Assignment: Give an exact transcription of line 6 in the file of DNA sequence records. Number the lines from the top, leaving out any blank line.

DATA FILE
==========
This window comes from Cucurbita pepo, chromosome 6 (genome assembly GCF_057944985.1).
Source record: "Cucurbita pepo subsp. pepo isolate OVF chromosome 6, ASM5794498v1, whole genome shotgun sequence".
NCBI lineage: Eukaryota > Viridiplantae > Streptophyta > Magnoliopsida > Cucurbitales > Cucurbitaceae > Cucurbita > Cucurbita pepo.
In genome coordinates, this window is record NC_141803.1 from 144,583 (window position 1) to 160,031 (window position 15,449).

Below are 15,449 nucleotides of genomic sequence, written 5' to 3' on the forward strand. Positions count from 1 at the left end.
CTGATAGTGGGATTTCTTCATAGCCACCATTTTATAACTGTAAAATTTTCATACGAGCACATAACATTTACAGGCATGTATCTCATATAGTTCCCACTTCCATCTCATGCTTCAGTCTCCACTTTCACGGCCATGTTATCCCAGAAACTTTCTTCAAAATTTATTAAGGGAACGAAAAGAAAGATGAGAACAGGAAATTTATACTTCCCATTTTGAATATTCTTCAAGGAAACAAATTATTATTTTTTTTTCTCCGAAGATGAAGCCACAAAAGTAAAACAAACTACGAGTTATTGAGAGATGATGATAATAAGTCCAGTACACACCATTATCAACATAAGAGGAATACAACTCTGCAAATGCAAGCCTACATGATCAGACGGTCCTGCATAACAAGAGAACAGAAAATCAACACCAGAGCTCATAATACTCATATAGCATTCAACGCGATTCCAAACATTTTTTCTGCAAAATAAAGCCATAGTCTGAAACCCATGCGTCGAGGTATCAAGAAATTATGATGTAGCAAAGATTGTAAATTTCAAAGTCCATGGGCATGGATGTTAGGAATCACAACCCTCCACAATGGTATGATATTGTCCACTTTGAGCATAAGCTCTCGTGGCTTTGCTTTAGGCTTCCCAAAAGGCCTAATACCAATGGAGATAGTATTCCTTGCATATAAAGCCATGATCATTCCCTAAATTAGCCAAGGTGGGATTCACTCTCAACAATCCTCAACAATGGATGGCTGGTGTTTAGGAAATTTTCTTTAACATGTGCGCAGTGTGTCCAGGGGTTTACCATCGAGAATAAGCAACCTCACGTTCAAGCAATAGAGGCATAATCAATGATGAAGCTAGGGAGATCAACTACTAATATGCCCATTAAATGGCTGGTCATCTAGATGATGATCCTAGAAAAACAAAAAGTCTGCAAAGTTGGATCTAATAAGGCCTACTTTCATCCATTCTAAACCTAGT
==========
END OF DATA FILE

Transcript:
CTGATAGTGGGATTTCTTCATAGCCACCATTTTATAACTGTAAAATTTTCATACGAGCACATAACATTTACAGGCATGTATCTCATATAGTTCCCACTTCCATCTCATGCTTCAGTCTCCACTTTCACGGCCATGTTATCCCAGAAACTTTCTTCAAAATTTATTAAGGGAACGAAAAGAAAGATGAGAACAGGAAATTTATACTTCCCATTTTGAATATTCTTCAAGGAAACAAATTATTATTTTTTTTTCTCCGAAGATGAAGCCACAAAAGTAAAACAAACTACGAGTTATTGAGAGATGATGATAATAAGTCCAGTACACACCATTATCAACATAAGAGGAATACAACTCTGCAAATGCAAGCCTACATGATCAGACGGTCCTGCATAACAAGAGAACAGAAAATCAACACCAGAGCTCATAATACTCATATAGCATTCAACGCGATTCCAAACATTTTTTCTGCAAAATAAAGCCATAGTCTGAAACCCATGCGTCGAGGTATCAAGAAATTATGATGTAGCAAAGATTGTAAATTTCAAAGTCCATGGGCATGGATGTTAGGAATCACAACCCTCCACAATGGTATGATATTGTCCACTTTGAGCATAAGCTCTCGTGGCTTTGCTTTAGGCTTCCCAAAAGGCCTAATACCAATGGAGATAGTATTCCTTGCATATAAAGCCATGATCATTCCCTAAATTAGCCAAGGTGGGATTCACTCTCAACAATCCTCAACAATGGATGGCTGGTGTTTAGGAAATTTTCTTTAACATGTGCGCAGTGTGTCCAGGGGTTTACCATCGAGAATAAGCAACCTCACGTTCAAGCAATAGAGGCATAATCAATGATGAAGCTAGGGAGATCAACTACTAATATGCCCATTAAATGGCTGGTCATCTAGATGATGATCCTAGAAAAACAAAAAGTCTGCAAAGTTGGATCTAATAAGGCCTACTTTCATCCATTCTAAACCTAGT